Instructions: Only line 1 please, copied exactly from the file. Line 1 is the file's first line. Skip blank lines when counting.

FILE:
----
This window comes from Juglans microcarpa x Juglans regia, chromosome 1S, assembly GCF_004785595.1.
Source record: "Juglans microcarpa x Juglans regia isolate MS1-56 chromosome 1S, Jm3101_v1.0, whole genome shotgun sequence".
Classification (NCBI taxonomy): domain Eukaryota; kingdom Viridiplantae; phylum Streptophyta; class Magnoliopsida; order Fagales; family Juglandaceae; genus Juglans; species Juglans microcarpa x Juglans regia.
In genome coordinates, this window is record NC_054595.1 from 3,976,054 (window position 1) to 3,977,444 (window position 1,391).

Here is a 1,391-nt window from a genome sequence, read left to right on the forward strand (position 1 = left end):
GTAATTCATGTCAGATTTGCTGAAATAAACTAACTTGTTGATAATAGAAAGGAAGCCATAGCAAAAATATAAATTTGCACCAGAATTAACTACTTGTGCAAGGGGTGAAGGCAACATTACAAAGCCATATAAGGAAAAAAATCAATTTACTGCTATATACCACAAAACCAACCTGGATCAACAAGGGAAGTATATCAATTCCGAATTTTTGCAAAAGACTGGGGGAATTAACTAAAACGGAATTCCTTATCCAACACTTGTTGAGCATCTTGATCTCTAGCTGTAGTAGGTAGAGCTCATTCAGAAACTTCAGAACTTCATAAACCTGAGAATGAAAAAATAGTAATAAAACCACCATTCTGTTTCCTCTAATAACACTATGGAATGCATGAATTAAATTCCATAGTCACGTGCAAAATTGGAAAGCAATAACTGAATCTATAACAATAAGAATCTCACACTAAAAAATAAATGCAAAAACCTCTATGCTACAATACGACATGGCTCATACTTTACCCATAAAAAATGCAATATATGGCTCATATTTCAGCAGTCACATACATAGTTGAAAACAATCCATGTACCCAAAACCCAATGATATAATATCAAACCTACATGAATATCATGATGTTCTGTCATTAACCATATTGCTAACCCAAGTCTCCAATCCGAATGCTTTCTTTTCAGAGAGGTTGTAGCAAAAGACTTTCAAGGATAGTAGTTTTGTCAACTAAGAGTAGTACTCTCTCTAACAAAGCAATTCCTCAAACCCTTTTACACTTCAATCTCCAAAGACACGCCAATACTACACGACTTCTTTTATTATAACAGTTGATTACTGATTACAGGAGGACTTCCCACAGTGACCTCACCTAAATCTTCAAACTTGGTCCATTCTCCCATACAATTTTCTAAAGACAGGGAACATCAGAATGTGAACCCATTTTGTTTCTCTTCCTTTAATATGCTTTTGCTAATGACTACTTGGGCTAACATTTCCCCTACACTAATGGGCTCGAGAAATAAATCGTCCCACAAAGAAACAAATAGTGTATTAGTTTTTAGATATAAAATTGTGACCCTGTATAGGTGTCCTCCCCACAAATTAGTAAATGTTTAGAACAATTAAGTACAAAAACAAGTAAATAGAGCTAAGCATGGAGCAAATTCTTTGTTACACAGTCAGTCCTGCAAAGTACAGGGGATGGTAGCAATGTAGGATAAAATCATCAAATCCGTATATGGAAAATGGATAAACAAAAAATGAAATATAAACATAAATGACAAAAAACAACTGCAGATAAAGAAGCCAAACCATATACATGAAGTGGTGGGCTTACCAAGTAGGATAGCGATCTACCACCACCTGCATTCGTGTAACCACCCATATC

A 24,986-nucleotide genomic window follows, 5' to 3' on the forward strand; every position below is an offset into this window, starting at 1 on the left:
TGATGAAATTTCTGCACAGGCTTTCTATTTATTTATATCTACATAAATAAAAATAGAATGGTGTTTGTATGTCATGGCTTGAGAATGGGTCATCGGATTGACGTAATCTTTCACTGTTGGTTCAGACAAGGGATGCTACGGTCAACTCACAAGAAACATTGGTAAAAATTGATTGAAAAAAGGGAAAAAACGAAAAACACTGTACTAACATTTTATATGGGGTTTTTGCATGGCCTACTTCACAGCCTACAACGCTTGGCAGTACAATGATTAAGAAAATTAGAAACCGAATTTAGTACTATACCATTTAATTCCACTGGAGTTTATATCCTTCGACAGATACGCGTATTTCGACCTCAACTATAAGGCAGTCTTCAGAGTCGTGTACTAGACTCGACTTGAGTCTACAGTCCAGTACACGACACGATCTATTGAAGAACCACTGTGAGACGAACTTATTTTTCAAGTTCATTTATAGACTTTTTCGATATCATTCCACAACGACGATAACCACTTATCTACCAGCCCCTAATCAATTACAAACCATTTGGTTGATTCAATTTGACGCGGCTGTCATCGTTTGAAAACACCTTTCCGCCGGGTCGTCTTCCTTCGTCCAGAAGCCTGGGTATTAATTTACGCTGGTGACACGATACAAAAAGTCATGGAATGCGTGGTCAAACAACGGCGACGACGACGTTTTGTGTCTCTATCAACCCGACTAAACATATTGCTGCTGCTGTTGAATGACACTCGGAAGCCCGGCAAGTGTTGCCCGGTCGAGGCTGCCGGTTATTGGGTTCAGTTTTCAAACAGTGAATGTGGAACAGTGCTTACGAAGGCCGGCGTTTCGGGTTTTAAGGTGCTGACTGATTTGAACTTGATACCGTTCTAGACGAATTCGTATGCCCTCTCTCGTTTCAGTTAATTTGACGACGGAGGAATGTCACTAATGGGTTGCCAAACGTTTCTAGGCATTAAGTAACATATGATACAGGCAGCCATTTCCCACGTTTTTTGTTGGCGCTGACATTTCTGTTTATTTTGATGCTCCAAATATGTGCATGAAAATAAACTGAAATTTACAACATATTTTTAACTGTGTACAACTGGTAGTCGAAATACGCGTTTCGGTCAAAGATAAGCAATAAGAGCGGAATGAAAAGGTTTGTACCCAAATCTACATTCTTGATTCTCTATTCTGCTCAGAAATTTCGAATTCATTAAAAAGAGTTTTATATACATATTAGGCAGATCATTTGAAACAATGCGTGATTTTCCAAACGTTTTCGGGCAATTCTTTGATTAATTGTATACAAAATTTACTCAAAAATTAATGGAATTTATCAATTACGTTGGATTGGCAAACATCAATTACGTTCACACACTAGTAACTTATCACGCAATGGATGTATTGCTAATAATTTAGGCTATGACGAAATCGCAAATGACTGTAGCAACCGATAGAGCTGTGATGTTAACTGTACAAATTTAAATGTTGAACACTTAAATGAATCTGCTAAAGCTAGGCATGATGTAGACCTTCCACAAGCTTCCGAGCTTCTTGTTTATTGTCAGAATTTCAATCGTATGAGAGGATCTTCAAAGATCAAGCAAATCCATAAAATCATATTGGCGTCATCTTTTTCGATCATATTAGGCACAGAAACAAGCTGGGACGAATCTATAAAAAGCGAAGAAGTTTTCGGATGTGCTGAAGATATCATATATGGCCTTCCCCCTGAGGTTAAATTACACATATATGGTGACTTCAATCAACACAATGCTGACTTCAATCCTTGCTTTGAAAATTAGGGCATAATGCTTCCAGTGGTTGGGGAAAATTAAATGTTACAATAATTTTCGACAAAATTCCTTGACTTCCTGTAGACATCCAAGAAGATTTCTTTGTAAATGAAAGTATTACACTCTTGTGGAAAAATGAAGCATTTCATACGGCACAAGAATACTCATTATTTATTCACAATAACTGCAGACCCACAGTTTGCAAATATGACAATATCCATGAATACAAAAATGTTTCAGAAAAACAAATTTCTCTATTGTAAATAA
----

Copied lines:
This window comes from Juglans microcarpa x Juglans regia, chromosome 1S, assembly GCF_004785595.1.